To Tsintsunko Lake – Kamloops Trails
Posted on: October 2, 2019 2:39 am
by: Doug Smith
Tsintsunko Lake Provincial Park is a 333 hectare park on the Bonaparte Plateau at an elevation of 1603 m (5260 feet). The B.C. Parks lands are along the eastern side of the lake and adjacent interconnected wetlands. The area to the west has been extensively logged. Access is on a combination of Forest Service Roads (Jamieson Creek Road > Deadman Road- Beaverhut Road) requiring some navigation to get to the right access area. The lake can’t be seen from the backroads and access is by primitive walk-in trails/tracks only. We had previously hiked on a designated trail to Jolly Lake, then on faint tracks over to Tsintsunko Lake and back by the Beaverhut Road (link to article) so we knew the area enough to want to return to paddle the lake. There are a couple of rough tracks into the lake from the road so we chose to mount our kayaks onto a portage cart and pull them on a 0.75 m route. This was hard work, but we got our boats to the lakeshore for a day of paddling and exploration.
A paddle around the lakeshore is a 6.3 loop. With exploration in each bay, it took about 2 hours.
Englemann spruce, alpine fir, and lodgepole pine surround the lake on the high plateau.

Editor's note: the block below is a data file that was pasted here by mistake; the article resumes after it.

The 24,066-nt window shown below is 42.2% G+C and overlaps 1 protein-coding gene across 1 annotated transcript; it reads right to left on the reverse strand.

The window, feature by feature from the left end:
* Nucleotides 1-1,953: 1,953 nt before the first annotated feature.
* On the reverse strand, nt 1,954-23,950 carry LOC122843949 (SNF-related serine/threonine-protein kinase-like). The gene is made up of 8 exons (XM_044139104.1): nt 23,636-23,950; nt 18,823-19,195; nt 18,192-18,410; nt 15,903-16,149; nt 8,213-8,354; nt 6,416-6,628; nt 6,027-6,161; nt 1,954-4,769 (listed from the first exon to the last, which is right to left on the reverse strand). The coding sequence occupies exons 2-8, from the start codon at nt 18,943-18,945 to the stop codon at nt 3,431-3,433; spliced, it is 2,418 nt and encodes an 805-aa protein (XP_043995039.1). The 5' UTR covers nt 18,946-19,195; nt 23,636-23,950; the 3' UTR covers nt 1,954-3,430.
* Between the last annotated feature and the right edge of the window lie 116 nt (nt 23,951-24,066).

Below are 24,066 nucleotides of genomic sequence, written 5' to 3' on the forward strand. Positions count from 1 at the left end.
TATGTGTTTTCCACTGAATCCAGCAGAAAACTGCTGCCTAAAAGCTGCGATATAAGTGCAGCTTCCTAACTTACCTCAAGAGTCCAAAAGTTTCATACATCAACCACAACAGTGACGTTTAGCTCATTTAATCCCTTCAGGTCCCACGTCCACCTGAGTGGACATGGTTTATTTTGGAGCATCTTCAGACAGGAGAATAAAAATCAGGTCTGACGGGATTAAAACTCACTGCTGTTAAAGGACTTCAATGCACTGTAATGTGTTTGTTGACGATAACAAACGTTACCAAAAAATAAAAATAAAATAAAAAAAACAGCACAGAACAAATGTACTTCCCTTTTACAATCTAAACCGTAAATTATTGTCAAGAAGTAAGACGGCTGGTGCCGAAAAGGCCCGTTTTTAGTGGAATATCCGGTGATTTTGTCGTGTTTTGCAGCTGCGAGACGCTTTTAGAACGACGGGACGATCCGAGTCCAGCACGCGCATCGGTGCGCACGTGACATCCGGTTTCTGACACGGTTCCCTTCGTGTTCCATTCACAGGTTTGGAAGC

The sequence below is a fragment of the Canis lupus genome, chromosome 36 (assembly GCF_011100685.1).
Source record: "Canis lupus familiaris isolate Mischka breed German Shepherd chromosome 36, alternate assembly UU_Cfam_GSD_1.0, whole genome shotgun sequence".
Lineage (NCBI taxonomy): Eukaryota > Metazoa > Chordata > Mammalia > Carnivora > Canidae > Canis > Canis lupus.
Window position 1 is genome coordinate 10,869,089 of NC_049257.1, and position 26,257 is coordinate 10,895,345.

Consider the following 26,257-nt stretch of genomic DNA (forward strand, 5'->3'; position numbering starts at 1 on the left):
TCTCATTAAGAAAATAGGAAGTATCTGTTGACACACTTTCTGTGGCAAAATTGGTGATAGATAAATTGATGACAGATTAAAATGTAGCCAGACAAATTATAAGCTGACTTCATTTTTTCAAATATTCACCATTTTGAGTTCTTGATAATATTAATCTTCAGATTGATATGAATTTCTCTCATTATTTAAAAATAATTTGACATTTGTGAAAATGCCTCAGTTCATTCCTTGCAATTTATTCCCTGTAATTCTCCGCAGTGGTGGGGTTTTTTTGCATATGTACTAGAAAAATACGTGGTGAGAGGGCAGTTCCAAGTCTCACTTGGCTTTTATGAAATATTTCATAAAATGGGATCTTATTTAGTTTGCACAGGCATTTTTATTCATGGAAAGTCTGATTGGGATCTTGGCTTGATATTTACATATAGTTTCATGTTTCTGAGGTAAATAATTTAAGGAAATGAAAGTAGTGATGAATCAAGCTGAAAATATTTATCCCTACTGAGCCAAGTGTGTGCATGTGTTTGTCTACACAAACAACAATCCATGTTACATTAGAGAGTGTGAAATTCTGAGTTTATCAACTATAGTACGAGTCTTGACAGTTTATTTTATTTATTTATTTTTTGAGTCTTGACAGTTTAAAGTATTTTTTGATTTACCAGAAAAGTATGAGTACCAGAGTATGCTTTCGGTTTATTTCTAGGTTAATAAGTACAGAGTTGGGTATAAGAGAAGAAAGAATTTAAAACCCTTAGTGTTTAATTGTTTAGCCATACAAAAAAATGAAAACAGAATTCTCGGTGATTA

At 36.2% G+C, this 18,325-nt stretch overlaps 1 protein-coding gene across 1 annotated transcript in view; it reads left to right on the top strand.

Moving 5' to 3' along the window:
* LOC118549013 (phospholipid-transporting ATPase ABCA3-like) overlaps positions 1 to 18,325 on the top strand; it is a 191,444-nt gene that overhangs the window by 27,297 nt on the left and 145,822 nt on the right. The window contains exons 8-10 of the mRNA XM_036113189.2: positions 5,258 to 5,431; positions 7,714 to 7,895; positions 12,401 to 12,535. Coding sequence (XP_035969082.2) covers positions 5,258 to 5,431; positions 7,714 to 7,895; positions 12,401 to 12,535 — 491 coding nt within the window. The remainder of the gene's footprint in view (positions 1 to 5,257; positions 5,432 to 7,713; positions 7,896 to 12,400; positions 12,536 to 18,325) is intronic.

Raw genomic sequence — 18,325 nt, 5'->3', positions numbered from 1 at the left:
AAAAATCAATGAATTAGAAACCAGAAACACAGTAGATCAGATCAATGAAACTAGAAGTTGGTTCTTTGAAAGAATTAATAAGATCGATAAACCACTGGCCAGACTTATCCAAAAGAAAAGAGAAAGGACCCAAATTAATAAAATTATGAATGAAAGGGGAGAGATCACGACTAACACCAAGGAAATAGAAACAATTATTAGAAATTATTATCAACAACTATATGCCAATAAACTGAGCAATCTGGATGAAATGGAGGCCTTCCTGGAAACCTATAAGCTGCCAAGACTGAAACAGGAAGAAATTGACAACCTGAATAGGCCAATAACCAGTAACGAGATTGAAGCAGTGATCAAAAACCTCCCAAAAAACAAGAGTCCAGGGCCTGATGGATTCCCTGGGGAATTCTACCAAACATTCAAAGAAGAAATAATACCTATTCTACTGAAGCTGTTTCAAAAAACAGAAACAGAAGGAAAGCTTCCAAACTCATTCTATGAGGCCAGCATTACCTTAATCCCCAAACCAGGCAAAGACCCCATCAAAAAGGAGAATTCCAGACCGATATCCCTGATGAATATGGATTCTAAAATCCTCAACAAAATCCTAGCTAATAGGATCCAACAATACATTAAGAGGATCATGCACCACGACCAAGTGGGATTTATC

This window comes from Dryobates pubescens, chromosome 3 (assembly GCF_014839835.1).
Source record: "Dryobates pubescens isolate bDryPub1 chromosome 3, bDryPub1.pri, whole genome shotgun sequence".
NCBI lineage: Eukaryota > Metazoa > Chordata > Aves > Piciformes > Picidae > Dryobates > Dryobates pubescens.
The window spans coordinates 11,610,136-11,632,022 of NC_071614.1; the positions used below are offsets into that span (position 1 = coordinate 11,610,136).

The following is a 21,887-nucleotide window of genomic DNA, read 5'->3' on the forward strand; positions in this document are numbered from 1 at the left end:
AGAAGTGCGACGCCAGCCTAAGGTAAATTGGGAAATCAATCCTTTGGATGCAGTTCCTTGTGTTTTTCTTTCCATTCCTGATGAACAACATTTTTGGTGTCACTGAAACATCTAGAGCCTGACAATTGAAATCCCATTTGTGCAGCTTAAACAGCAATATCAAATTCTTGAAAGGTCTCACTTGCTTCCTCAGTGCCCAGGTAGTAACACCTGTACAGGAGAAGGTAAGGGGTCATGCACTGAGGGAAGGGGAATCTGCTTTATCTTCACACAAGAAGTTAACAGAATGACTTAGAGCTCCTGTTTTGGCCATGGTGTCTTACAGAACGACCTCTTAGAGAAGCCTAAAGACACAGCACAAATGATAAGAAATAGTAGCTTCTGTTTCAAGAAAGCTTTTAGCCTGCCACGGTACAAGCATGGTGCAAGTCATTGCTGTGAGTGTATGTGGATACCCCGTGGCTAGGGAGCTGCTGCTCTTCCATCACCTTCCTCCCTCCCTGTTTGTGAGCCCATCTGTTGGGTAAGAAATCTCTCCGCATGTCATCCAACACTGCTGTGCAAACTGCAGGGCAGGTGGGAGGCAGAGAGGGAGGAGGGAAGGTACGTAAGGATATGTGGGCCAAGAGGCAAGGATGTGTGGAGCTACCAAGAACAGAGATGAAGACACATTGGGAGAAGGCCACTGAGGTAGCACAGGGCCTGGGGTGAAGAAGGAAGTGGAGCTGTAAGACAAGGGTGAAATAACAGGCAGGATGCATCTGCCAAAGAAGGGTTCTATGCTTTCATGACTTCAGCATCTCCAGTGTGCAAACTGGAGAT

A number of glacial rocks (erratics) stuck up out of the lake’s surface. The largest “shark-tooth” guarded a narrows between islands.
On the west shore is an old fishing cabin, built before the park was created. It was still in active use this summer.
Another older-yet cabin was found in the forest along the overgrown trail. A tree had fallen on the building, crushing the old timbers, splitting it into two.
The lakeshore trail was clear near the cabins, but it is overgrown and indistinct farther along.
We drove the long road to the access point, portaged the boats in, paddled and fished, had lunch on the lakeshore, and then portaged back out, a long day, but well worth our efforts to have paddled this remote lake. On the way out a pair of spruce grouse perched by the side of the track. Were were alert for bears and moose, but we only saw birds.
On the way back we spotted a BC Parks sign, the trailhead for the Jolly Lake Trail, now situated in the middle of a cut-block. We wondered whether some of the lands to the west of the lake could be added to the park at some time in the future?
Tsintsunko Lake will have very few visitors in any year. We are not sure if anyone else has brought a kayak into the remote spot before us, and having done this (hard and difficult work), we are not surprised if the number was very small. Next time I paddle this lake, though, I will be bringing an inflatable SUP with a kayak seat conversion in a backpack. In that area, I will use it for Shelley Lake and Adler Lake too, with more to be added in the future.